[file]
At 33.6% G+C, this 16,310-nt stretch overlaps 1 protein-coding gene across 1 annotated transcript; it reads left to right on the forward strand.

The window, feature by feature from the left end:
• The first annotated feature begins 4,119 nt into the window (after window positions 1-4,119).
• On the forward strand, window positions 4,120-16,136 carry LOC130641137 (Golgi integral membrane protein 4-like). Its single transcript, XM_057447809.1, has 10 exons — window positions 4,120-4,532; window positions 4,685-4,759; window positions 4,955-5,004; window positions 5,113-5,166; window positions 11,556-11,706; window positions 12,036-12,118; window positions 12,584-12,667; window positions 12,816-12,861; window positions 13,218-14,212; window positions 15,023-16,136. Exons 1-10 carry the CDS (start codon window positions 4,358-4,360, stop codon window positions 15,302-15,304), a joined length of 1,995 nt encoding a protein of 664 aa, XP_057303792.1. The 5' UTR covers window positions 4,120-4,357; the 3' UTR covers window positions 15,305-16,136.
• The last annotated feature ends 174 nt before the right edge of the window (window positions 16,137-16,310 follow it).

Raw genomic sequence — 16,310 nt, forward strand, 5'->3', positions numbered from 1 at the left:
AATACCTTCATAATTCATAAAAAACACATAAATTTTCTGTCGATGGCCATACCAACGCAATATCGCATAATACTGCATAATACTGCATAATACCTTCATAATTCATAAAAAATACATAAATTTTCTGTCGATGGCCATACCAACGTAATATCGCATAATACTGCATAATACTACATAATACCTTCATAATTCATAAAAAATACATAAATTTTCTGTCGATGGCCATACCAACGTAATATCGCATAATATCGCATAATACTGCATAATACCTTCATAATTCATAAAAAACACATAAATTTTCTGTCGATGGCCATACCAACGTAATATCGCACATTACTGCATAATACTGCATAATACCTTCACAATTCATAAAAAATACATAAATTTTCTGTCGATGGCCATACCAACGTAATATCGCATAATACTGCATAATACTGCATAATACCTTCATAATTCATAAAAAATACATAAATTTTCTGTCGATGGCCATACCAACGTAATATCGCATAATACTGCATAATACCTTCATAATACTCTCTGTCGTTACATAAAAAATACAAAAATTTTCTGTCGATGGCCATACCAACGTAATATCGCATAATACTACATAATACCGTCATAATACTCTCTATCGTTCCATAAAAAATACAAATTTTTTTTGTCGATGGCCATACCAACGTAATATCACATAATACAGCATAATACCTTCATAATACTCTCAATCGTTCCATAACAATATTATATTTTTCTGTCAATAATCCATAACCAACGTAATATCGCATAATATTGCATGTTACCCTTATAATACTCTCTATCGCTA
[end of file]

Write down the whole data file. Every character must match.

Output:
At 33.6% G+C, this 16,310-nt stretch overlaps 1 protein-coding gene across 1 annotated transcript; it reads left to right on the forward strand.

The window, feature by feature from the left end:
• The first annotated feature begins 4,119 nt into the window (after window positions 1-4,119).
• On the forward strand, window positions 4,120-16,136 carry LOC130641137 (Golgi integral membrane protein 4-like). Its single transcript, XM_057447809.1, has 10 exons — window positions 4,120-4,532; window positions 4,685-4,759; window positions 4,955-5,004; window positions 5,113-5,166; window positions 11,556-11,706; window positions 12,036-12,118; window positions 12,584-12,667; window positions 12,816-12,861; window positions 13,218-14,212; window positions 15,023-16,136. Exons 1-10 carry the CDS (start codon window positions 4,358-4,360, stop codon window positions 15,302-15,304), a joined length of 1,995 nt encoding a protein of 664 aa, XP_057303792.1. The 5' UTR covers window positions 4,120-4,357; the 3' UTR covers window positions 15,305-16,136.
• The last annotated feature ends 174 nt before the right edge of the window (window positions 16,137-16,310 follow it).

Raw genomic sequence — 16,310 nt, forward strand, 5'->3', positions numbered from 1 at the left:
AATACCTTCATAATTCATAAAAAACACATAAATTTTCTGTCGATGGCCATACCAACGCAATATCGCATAATACTGCATAATACTGCATAATACCTTCATAATTCATAAAAAATACATAAATTTTCTGTCGATGGCCATACCAACGTAATATCGCATAATACTGCATAATACTACATAATACCTTCATAATTCATAAAAAATACATAAATTTTCTGTCGATGGCCATACCAACGTAATATCGCATAATATCGCATAATACTGCATAATACCTTCATAATTCATAAAAAACACATAAATTTTCTGTCGATGGCCATACCAACGTAATATCGCACATTACTGCATAATACTGCATAATACCTTCACAATTCATAAAAAATACATAAATTTTCTGTCGATGGCCATACCAACGTAATATCGCATAATACTGCATAATACTGCATAATACCTTCATAATTCATAAAAAATACATAAATTTTCTGTCGATGGCCATACCAACGTAATATCGCATAATACTGCATAATACCTTCATAATACTCTCTGTCGTTACATAAAAAATACAAAAATTTTCTGTCGATGGCCATACCAACGTAATATCGCATAATACTACATAATACCGTCATAATACTCTCTATCGTTCCATAAAAAATACAAATTTTTTTTGTCGATGGCCATACCAACGTAATATCACATAATACAGCATAATACCTTCATAATACTCTCAATCGTTCCATAACAATATTATATTTTTCTGTCAATAATCCATAACCAACGTAATATCGCATAATATTGCATGTTACCCTTATAATACTCTCTATCGCTA